QU_2013_flyer898 Dragonfly in the Clearing

When I get back I’m going to start up Thread Magic Summer School Session. If you joined us last year, you know it’s an intense week of blog classes, this time on color theory outside the box.We’re going to talk about how and why color works the way it does. It’s kind of like class camp for grownups, where we focus on quilting, color, art, expression and fiber. The first lesson will start August 12. It’s free, it’s fun and it’s a great way to stretch your knowledge. 

Join me both places! This is going to be fun.

Ellen

Dragonfly Sky Class at Smith Owen’s in Grand Rapids, MI

Friday, February 15th, 2013

Even though it’s unreasonably early, we expect a dragonfly sighting at Smith Owens Sewing Center in Grand Rapids.802+Dragonfly+cloud on  February 23rd. You could even take one home!

Here’s the information on my class!

Ellen Ann Eddy is coming to Smith-Owen to teach her most popular class, Dragonfly Sky. It focuses on soft edge applique, angelina fiber, and bobbin work with fabulous thick threads.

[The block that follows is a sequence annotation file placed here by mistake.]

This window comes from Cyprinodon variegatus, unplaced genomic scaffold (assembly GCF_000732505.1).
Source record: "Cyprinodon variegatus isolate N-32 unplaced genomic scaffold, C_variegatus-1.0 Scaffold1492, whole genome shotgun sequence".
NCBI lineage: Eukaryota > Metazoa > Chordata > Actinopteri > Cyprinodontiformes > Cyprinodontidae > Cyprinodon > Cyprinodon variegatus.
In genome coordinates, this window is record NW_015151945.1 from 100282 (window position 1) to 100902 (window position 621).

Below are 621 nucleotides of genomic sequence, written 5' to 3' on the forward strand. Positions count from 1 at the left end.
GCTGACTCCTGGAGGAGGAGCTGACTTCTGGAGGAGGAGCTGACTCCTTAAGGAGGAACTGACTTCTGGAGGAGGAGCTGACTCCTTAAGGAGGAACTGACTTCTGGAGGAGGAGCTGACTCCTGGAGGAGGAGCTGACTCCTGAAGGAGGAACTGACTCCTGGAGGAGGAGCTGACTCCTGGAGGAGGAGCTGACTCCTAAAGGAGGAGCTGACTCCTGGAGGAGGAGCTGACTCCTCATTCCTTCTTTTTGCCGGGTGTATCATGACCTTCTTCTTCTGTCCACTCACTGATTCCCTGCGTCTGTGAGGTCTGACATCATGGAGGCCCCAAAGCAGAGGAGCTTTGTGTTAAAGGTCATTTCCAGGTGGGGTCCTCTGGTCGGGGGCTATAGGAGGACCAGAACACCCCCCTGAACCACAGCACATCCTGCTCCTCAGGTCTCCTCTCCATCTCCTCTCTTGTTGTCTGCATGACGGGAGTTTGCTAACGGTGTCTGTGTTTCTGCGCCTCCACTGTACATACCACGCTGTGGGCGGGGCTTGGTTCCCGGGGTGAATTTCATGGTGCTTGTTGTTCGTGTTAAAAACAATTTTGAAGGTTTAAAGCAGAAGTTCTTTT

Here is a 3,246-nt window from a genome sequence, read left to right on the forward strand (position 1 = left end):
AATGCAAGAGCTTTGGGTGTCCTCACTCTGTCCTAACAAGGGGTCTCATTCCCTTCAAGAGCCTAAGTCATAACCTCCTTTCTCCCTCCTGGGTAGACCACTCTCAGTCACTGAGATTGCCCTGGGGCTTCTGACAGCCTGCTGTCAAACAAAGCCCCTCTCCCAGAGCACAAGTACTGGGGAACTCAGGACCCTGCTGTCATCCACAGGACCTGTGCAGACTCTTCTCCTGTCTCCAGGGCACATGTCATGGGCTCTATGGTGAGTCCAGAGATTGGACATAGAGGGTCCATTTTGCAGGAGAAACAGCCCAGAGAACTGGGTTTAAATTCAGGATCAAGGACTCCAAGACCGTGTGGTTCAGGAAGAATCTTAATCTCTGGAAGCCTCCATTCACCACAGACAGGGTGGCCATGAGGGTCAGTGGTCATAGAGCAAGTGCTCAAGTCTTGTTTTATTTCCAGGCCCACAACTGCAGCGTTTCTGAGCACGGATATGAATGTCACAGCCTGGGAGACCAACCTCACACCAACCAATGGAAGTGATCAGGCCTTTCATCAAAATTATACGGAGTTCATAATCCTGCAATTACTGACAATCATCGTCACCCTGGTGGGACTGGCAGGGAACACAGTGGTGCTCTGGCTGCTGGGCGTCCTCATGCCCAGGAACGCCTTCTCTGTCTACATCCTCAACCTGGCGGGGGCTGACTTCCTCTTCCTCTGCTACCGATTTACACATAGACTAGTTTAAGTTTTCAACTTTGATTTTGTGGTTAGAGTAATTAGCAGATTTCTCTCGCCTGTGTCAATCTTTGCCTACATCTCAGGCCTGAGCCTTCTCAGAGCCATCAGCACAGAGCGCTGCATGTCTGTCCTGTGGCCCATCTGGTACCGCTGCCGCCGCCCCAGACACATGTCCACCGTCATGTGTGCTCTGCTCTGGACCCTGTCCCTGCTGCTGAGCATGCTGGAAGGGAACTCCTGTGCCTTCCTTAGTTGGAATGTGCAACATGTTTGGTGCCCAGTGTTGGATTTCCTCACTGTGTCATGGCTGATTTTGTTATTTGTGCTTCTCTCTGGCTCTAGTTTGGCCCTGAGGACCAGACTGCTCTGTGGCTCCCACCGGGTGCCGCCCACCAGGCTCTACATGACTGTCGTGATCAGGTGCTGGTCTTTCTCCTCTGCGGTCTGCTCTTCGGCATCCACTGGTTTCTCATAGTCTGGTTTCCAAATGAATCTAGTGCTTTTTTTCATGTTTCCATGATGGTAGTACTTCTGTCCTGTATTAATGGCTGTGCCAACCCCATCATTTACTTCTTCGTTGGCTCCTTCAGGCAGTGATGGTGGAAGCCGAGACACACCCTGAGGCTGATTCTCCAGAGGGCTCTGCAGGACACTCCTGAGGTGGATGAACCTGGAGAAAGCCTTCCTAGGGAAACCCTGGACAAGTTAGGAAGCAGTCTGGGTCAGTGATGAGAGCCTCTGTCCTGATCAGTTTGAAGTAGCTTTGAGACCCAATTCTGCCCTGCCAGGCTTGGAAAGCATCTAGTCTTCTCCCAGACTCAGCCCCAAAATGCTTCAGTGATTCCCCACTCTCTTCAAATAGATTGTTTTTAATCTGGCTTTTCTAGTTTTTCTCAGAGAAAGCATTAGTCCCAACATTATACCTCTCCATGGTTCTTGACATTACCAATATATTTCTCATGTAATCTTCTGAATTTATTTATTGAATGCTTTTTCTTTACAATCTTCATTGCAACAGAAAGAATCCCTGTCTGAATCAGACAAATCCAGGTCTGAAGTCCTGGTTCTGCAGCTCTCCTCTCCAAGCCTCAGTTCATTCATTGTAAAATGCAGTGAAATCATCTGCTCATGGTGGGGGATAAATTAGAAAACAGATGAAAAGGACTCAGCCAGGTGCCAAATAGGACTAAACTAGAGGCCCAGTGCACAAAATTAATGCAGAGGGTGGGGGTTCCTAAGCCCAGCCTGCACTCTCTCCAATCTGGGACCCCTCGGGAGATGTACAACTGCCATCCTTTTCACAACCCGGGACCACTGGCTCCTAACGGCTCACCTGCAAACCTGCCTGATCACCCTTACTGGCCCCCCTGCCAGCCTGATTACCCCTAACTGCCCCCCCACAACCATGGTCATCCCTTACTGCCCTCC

dragonfly sEllen Anne Eddy is an internationally known fiber artist whose wall art goes beyond the traditional concept of quilting, and now she is coming to teach you her specialty techniques using bobbin work, soft edge appliqué techniques and more.

Join us for this 6 hour workshop and leave with a beautiful finished wall art and the confidence to do more.

  Saturday, February 23, 2013

Time: 10:00 AM – 4PM
Location: 4051 Plainfield NE, Grand Rapids, Michigan 49525
Phone: 616-361-5484 800-383-3238
Smith Owen Sewing Center is a fabulous Viking/Pfaff store with a magnificent thread and fabric collection that has been a legend in Grand Rapids for years. Join me there for this very fun class day!